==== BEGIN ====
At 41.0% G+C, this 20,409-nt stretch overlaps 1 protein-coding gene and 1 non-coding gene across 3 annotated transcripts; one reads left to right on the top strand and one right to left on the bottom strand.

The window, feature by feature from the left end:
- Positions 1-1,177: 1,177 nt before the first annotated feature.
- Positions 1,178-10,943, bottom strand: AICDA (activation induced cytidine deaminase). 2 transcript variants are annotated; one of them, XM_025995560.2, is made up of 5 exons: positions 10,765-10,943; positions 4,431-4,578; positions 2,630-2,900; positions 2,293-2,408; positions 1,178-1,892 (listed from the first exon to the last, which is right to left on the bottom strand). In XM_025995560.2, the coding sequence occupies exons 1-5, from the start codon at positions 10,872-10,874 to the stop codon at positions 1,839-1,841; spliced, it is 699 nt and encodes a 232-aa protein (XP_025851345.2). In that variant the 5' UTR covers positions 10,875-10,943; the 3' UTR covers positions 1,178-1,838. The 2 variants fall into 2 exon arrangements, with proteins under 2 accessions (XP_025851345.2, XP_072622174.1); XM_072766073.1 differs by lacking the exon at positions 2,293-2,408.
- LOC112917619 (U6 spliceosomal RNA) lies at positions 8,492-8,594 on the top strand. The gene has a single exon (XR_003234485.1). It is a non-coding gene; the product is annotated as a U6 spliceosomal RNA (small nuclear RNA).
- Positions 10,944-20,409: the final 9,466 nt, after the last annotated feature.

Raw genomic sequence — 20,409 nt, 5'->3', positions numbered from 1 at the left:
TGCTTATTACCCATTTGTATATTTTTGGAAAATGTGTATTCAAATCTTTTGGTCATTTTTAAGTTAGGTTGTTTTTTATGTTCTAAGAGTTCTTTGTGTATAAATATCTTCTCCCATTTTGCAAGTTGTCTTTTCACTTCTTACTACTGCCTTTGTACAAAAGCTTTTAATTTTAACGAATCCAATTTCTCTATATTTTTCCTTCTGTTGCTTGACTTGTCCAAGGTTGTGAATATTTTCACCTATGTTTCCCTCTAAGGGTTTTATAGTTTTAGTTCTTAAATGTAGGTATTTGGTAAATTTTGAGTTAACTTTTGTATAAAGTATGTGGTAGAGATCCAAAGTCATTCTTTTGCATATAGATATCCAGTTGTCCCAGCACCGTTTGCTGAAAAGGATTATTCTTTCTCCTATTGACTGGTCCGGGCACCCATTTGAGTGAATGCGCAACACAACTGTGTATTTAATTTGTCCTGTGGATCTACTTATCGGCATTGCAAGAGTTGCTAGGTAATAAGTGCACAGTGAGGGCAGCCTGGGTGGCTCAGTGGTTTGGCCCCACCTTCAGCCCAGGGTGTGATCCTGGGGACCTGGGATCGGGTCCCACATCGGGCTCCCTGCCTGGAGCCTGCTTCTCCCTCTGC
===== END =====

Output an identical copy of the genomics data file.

At 41.0% G+C, this 20,409-nt stretch overlaps 1 protein-coding gene and 1 non-coding gene across 3 annotated transcripts; one reads left to right on the top strand and one right to left on the bottom strand.

The window, feature by feature from the left end:
- Positions 1-1,177: 1,177 nt before the first annotated feature.
- Positions 1,178-10,943, bottom strand: AICDA (activation induced cytidine deaminase). 2 transcript variants are annotated; one of them, XM_025995560.2, is made up of 5 exons: positions 10,765-10,943; positions 4,431-4,578; positions 2,630-2,900; positions 2,293-2,408; positions 1,178-1,892 (listed from the first exon to the last, which is right to left on the bottom strand). In XM_025995560.2, the coding sequence occupies exons 1-5, from the start codon at positions 10,872-10,874 to the stop codon at positions 1,839-1,841; spliced, it is 699 nt and encodes a 232-aa protein (XP_025851345.2). In that variant the 5' UTR covers positions 10,875-10,943; the 3' UTR covers positions 1,178-1,838. The 2 variants fall into 2 exon arrangements, with proteins under 2 accessions (XP_025851345.2, XP_072622174.1); XM_072766073.1 differs by lacking the exon at positions 2,293-2,408.
- LOC112917619 (U6 spliceosomal RNA) lies at positions 8,492-8,594 on the top strand. The gene has a single exon (XR_003234485.1). It is a non-coding gene; the product is annotated as a U6 spliceosomal RNA (small nuclear RNA).
- Positions 10,944-20,409: the final 9,466 nt, after the last annotated feature.

Raw genomic sequence — 20,409 nt, 5'->3', positions numbered from 1 at the left:
TGCTTATTACCCATTTGTATATTTTTGGAAAATGTGTATTCAAATCTTTTGGTCATTTTTAAGTTAGGTTGTTTTTTATGTTCTAAGAGTTCTTTGTGTATAAATATCTTCTCCCATTTTGCAAGTTGTCTTTTCACTTCTTACTACTGCCTTTGTACAAAAGCTTTTAATTTTAACGAATCCAATTTCTCTATATTTTTCCTTCTGTTGCTTGACTTGTCCAAGGTTGTGAATATTTTCACCTATGTTTCCCTCTAAGGGTTTTATAGTTTTAGTTCTTAAATGTAGGTATTTGGTAAATTTTGAGTTAACTTTTGTATAAAGTATGTGGTAGAGATCCAAAGTCATTCTTTTGCATATAGATATCCAGTTGTCCCAGCACCGTTTGCTGAAAAGGATTATTCTTTCTCCTATTGACTGGTCCGGGCACCCATTTGAGTGAATGCGCAACACAACTGTGTATTTAATTTGTCCTGTGGATCTACTTATCGGCATTGCAAGAGTTGCTAGGTAATAAGTGCACAGTGAGGGCAGCCTGGGTGGCTCAGTGGTTTGGCCCCACCTTCAGCCCAGGGTGTGATCCTGGGGACCTGGGATCGGGTCCCACATCGGGCTCCCTGCCTGGAGCCTGCTTCTCCCTCTGC